Graduates: One idea is all you need
May 10, 2005
To the graduating class of 2005:
Your future could not be brighter, as you are set to move on to the next step from whatever high school/college/trade school you’re graduating from this month. I’d like to be the first to congratulate you, but I’d really like to thank you for not inviting me to be your graduation speaker.
Being a graduation speaker usually means filling a 10-minute block, and it’s usually at the halfway point when people start to realize they’re going to be there a while. It’s at that point the audience gets more critical of anything that is said, and I’m sure that my stories would be taken down a peg or two.
Instead, I’m going to take this opportunity to address you early, to give you the inspiration you need to be a big success.
All you really need in life is one good idea, combined with the know-how and stubbornness to stretch it out over a few decades.
• Star Wars: Somewhere, somebody is camping out right now. He’s camping out with more than a week remaining before Episode III: Revenge of the Sith. He’s camping out because more than 25 years ago, some man named George Lucas had a concept of a young man with robot pals befriending a drifter and a space-ape, all because of some power called the Force.
Can you imagine the first film studio to hear this idea? Or what the actor slated to play Chewbacca told his family when he first got the role? It’s probably what people think now about the person camping out for Episode III tickets. All of these items may seem ridiculous, but ridiculous has bought George Lucas a dream home and the adulation of millions of men who apparently have nothing better to do.
• Pac-Man: It took a team of programmers nearly a year and a half to complete this video game that has raked in billions and still takes quarters from me on a regular basis.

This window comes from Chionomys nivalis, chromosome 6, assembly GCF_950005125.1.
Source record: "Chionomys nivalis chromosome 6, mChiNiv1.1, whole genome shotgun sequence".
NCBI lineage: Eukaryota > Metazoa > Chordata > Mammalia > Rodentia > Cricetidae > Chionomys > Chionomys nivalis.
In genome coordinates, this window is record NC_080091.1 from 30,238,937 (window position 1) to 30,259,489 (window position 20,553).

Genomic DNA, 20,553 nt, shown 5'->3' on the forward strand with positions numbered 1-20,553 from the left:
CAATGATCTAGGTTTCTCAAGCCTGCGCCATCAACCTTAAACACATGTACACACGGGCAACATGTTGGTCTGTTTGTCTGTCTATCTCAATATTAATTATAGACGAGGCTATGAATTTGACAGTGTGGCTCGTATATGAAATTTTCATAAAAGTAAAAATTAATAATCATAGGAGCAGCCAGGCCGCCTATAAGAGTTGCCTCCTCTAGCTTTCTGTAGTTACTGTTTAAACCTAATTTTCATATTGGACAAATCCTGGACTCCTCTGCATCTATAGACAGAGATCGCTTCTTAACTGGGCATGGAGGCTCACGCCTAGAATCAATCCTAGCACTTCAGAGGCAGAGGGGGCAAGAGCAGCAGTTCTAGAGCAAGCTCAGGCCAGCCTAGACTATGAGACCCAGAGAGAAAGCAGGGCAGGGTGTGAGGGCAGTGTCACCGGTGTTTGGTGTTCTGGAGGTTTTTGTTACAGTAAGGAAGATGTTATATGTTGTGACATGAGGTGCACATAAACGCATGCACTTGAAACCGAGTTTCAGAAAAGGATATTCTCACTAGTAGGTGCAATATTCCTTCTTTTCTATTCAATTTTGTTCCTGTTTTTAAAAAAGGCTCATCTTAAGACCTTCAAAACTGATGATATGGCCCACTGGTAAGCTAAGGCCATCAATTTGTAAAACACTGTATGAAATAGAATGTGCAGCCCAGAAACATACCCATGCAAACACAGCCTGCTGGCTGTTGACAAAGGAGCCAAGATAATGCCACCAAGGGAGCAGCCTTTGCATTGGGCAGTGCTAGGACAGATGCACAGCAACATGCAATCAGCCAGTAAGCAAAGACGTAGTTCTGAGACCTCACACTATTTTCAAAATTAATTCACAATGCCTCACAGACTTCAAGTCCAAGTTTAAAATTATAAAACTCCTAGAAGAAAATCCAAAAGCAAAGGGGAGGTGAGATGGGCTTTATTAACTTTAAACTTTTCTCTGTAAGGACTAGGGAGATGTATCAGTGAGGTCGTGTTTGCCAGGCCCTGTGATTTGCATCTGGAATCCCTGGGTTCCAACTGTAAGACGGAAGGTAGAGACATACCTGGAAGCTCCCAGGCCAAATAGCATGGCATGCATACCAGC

Pac-Man turns 25 this year, with the same concept familiar in current video games. Consider the following two games.
Pac-Man, 1980: Round man eats everything he can before he’s caught by ghosts.
Grand Theft Auto, 2001: Armed man destroys everything he can before he’s caught by police.
• The Pet Rock: The classic example of a dumb idea that worked because somebody wouldn’t let it fail. In 1975, California-based advertiser Ronald Dahl was talking with friends about how much trouble it was to keep a pet, and the idea of a maintenance-free companion was born.
Dahl and his friends made up a cardboard box for each pet rock and bought Rosarito Beach Stones for a penny each from a hardware store. He sold the package for $3.95 each — a large enough amount for a ridiculous margin of profit, yet small enough for consumers to spend without guilt — Dahl was a millionaire in less than six months.
The next idea could be yours. Be persistent. I thank you for your time in reading this.
I also thank you again for not inviting me to your graduation. I’m sure I don’t want to know how my Pac-Man speech would have gone over.
Kevin Wilson is the managing editor of the Portales News-Tribune. He can be reached at 356-4481, ext. 33, or by e-mail: